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"The P.M.P. crankarm has no moving parts- just a longer piece of metal
'to allow greater ease on the upstroke.' "        Harvey Sachs

From Bike Tech, October 1983  INVENTIONS
The Bent Crank: Chronology of an Idea
by Harvey Sachs

     Each year, the bicycle industry produces dramatic and radical advances in technology. One of the most startling of these was the P.M.P. "bent" crank, which outdid even the Gear-Tel for originality.  Harvey Sachs, best known for his active leadership in East Coast tandem events, predicts what the future holds for P.M.P. in the following special report: 

1981: P.M.P., a small Italian firm, bursts on the scene with the revolutionary "bent"crank, featuring a 90-degree bend in the crank arm. The "L-shaped design increases the pedal's propulsion power and lessens energy dispersion on the downstroke, " according to the manufacturer's literature.

1981: The British magazine Cycling issues a set of P.M.P. cranks to an unnamed first category Surrey roadman for road testing. "Whatever the theories, in practice our roadman tester felt the P.M.P. cranks offered an advantage and surely that is the true criterion," Cycling reported. The roadman himself said, "At low pedaling speeds, dead center seemed to be removed. "

1982: P.M.P. cranks are the talk of the New York trade show. Not many orders, but lots of talk ...

(Editor's note: from here, author Sach's chronology dissolves from well-documented factual reporting to crystal-ball speculation.)

1983: Polish Olympic team purchases 20 pairs (mostly 205-millimeter, equivalent to170-millimeter "old-style" cranks).

1984: Soviet Olympic team commissions study by East German Sports Academy to determine extent of functional advantage of new bent cranks. To cover bets, Soviet applied mathematician carries out extensive analysis (256 pp of equations) to optimize shape.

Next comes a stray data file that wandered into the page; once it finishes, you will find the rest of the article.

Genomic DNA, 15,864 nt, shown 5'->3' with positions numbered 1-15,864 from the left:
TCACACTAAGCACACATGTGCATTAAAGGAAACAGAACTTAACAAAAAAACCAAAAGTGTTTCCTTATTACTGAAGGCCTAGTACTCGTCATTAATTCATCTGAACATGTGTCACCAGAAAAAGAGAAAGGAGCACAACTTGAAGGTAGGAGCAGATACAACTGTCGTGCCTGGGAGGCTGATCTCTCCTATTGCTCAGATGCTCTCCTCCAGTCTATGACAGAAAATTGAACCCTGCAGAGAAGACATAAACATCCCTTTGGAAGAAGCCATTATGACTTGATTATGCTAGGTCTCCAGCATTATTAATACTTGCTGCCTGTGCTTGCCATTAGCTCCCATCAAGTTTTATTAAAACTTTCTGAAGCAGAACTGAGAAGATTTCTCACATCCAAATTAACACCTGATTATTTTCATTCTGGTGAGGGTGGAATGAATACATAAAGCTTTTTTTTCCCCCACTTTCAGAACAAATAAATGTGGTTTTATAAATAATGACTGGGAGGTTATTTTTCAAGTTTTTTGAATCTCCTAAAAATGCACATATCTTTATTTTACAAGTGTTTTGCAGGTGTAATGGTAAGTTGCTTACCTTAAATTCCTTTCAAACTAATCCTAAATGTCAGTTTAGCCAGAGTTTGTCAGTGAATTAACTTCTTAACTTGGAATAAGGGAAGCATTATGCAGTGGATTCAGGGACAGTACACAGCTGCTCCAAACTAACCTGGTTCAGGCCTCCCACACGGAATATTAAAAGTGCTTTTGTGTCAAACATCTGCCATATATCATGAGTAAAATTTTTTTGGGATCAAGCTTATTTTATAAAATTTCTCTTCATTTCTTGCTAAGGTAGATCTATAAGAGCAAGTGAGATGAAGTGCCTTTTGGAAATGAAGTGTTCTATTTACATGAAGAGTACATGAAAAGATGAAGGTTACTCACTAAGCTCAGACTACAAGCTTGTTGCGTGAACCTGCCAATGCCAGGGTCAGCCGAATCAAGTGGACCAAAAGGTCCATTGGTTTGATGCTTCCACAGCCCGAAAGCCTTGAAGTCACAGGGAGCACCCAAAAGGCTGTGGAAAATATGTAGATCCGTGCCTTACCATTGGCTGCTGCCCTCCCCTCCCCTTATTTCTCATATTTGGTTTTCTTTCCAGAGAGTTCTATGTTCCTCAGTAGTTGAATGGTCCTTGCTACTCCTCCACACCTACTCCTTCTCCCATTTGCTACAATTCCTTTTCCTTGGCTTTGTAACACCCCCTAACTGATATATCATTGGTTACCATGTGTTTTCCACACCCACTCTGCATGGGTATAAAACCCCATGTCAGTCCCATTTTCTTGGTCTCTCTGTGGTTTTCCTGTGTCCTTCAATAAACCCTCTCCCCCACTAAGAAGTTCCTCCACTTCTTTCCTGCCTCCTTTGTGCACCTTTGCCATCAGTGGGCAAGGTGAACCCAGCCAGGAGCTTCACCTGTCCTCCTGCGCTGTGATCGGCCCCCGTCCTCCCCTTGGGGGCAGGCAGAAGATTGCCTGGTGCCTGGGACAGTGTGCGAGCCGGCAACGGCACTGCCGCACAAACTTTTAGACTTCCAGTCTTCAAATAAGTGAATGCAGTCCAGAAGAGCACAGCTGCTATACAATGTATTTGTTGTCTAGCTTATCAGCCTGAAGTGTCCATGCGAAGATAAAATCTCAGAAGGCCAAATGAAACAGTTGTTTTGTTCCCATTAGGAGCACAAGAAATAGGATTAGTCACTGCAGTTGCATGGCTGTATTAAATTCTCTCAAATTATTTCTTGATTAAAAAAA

1984: Miyata introduces Shimano AX aerodynamic bent cranks with concave pedals to match. Availability is restricted, and interest is intense.

1984: U.S. Olympic team fails to find sponsor for additional cost of either Shimano or P.M.P. cranks; enters Olympics feeling very discouraged.

1984: Polish national team uses P.M.P. cranks only for climbing stages, relying on the Surrey Roadman's report that they "helped me keep a steady rhythm particularly when sitting back in the saddle and climbing hills."

1985: Bikecology, Lickton's, and BikeNashbar introduce the components to American amateurs - at $178, plus rings. Delivery time, 6-8 months.

1985: Richard Jow gives equivocal evaluation in Bicycling - but uses nice test jig.

1986: Huret joins forces with Maillard to introduce patented recurved (S-shaped) crank for track bikes. Claimed to give equally significant advantage when sprinting or standing.  Helicomatic: design gives rapid disassembly with a single lightweight wrench (supplied), and recurved design makes it easy to convince the user that the arms are really 180 degrees out of phase.

1988: Polish Olympic team uses straight hollow titanium cranks. Soviet team, on basis of 256 pp. analysis, bolstered by information from East German Sports Institute, introduces the CCCP bent crank - bent to the left instead of the right, of course.

1989: Bikecology sells their only three pairs at warehouse sale for $37 per pair. BikeNashbar offers remaining three (right only, 43/54, 205 millimeter, Italian thread) for $78.

1992: USCF's famed Elite Athlete Program completes study on the most efficient pedaling motion in the history of cycling; concludes that P.M.P. cranks are the way to go. Purchases the last available P.M.P.cranks at collectors' item prices (rumored tobe $500+ per set). Technical Director Ed Burke is ecstatic. Other equipment sponsors (Campagnolo, SunTour, etc.) are perturbed by large cash outlay.

2013: MIT engineering professor finds P.M.P. crank in back room of The Bicycle Exchange, and carries out strain tests to see if it really did make a difference.